Method 1:

Roll your dough on your rolling pin and roll it out onto your circle or pie pan. If she doesn't panic, the advantage of the sweet dough is that it is very easily welded together and that it is not visible after cooking.

Take the edge of the dough protruding from the circle and slide it while pressing down at the same time with the fingers of your other hand so that it is firmly against the edge of the circle. If you push the dough in from the inside, it may tear.

Then with your fingers take care by pushing gently to make a nice right angle of dough at the level of the circle. This is called "baking" a pie.

Finally with a small knife, cut the excess dough by sliding the blade against your circle or pie pan.

Method 2:

You can also cut out a circle that matches the bottom of your pie using your circle as a template.

Also, cut long strips of dough equal in width to the top of your circle. If they are too soft, let them harden for 10 minutes in the refrigerator.

Then just come and apply them on your round dough base.

The best of the best is to have a dough base that is a little smaller than your circle, so your strips of dough will slip into this small space and the solder will not be visible after baking since it will be under your pie.

The cooking :

Finally, put your pie in the fridge. It must still rest for an hour.
Resting your sweet dough helps prevent it from shrinking during cooking. If you are really in a hurry you can cook it this way, but be aware that its size will decrease and the edges may fall off.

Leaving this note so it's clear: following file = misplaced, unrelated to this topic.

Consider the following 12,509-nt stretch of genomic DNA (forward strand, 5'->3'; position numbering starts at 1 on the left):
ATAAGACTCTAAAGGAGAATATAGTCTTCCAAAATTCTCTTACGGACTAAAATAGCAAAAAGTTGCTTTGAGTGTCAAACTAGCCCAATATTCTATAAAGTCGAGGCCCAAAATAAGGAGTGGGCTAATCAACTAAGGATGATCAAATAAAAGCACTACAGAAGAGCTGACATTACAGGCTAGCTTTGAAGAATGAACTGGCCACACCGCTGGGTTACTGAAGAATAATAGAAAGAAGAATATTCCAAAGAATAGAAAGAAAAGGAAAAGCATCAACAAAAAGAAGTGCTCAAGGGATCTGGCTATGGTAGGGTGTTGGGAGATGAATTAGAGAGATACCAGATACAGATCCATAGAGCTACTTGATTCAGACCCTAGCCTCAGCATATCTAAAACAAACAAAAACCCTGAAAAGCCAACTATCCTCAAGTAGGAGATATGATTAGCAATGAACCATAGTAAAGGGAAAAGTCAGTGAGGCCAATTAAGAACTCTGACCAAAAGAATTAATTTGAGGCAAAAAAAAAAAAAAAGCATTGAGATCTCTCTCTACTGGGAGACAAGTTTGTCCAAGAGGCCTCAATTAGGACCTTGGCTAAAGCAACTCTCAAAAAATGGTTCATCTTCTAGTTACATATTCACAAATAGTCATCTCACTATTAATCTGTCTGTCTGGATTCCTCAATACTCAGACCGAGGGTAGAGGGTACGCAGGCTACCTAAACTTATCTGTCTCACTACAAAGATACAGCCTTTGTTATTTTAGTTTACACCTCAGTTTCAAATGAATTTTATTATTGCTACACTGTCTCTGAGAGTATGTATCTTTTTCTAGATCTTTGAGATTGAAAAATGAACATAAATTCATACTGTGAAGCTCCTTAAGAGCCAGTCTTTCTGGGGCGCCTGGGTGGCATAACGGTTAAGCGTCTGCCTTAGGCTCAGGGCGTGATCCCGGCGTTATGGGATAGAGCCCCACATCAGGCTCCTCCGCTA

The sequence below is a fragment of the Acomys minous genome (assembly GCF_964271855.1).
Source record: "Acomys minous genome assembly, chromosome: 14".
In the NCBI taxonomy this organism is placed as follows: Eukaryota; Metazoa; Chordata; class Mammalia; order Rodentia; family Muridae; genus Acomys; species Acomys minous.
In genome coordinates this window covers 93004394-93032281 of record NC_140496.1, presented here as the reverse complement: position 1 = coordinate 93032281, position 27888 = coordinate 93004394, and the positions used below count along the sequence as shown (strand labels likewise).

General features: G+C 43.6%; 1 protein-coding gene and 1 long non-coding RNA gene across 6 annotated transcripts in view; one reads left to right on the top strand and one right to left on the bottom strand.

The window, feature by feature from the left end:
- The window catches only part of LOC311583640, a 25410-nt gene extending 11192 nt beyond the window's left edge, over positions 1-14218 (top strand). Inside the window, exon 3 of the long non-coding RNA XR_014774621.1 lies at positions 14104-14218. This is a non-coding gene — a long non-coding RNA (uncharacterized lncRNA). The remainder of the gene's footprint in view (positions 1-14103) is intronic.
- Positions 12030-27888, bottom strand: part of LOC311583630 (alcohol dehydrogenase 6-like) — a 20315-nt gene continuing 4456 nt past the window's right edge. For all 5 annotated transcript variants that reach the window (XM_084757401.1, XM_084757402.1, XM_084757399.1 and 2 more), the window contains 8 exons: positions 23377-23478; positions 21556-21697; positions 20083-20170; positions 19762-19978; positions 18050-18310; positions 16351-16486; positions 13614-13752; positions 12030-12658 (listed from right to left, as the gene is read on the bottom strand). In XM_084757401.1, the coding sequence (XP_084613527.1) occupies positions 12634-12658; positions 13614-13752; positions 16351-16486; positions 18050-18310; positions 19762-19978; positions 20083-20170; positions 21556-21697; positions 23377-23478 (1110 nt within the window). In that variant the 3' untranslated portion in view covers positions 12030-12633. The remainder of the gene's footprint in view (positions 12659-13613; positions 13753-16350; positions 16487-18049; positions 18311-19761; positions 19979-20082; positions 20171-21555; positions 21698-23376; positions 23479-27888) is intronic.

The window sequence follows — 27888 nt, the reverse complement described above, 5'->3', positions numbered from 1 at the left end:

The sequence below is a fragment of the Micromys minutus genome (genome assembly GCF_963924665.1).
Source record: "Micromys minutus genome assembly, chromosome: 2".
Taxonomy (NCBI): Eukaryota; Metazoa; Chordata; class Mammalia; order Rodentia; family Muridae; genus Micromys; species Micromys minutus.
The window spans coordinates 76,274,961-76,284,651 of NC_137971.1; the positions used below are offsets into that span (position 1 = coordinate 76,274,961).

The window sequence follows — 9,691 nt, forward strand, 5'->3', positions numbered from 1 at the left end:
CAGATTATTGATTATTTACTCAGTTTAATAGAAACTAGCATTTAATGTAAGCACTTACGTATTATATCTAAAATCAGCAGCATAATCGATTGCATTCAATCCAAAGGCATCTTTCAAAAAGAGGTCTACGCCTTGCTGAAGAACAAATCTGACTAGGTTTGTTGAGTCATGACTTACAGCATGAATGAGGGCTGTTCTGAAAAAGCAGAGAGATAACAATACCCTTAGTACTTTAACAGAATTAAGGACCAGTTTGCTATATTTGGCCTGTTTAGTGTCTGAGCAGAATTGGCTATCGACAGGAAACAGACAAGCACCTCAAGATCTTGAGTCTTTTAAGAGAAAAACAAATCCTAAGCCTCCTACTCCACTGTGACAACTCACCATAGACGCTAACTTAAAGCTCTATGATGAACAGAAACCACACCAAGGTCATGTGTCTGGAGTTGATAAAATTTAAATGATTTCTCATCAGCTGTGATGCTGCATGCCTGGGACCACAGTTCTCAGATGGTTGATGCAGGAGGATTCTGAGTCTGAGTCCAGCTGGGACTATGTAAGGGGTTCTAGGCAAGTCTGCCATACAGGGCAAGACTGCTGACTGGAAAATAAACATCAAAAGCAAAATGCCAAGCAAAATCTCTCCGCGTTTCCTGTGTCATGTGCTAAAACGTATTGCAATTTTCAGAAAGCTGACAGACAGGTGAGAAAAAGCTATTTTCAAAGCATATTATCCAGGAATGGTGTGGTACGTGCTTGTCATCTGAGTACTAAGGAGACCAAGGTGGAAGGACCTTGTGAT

The sweet dough is cooked at 170 ° C in hot air.

The cooking is variable depending on what you are going to do next with your pie. Prefer a slightly shorter cooking time, 10 to 15 minutes if you then want to brown it (see below) or if you then garnish it with an almond cream which will ask you to re-bake your pie shell.

If your pie won't be ironed anymore, bake it for 15-20 minutes. This should be adapted to suit your oven.

Obtain a perfectly smooth pie:

If your pie or tart is not perfectly smooth on the bottom or sides and you are concerned, you can remove the excess dough.

For this, you have to scrape the tart on a sieve, or a colander, a bit as if you were sanding it. It is of course easier and less risky with tartlets since they are easier to handle.

Obtain a golden and shiny paste:

Once your dough is cooked and possibly smoothed, you can apply egg yolk gilding.

Just beat an egg yolk and apply a thin layer on your pie, as if to brown a galette des Rois. You can only brown the edges for aesthetic reasons: your dough will be golden and extremely shiny.

If you apply this foil to the bottom of your pie, it will also insulate it from the moisture of the cream.

Bake your pie again for 5 minutes to set and dry your gilding. Don't worry if it looks a bit dull when you take it out of the oven, the end result won't be appreciable until your pie has cooled.

Tips to remember:

  • Once the flour is incorporated, you should work the dough as little as possible to prevent it from becoming crumbly, so stop your mixer as soon as the mixture is smooth.
  • To facilitate the rest, your dough should have a round and flat shape when filmed.
  • If your dough breaks, tears and has holes in your circle: do not panic, seal with a little dough, making sure that the thickness remains the same everywhere. During cooking, the dough will weld together and you will hardly see anything once it is cooked.
  • It is important to respect the last pause time so that this pie dough does not shrink during baking.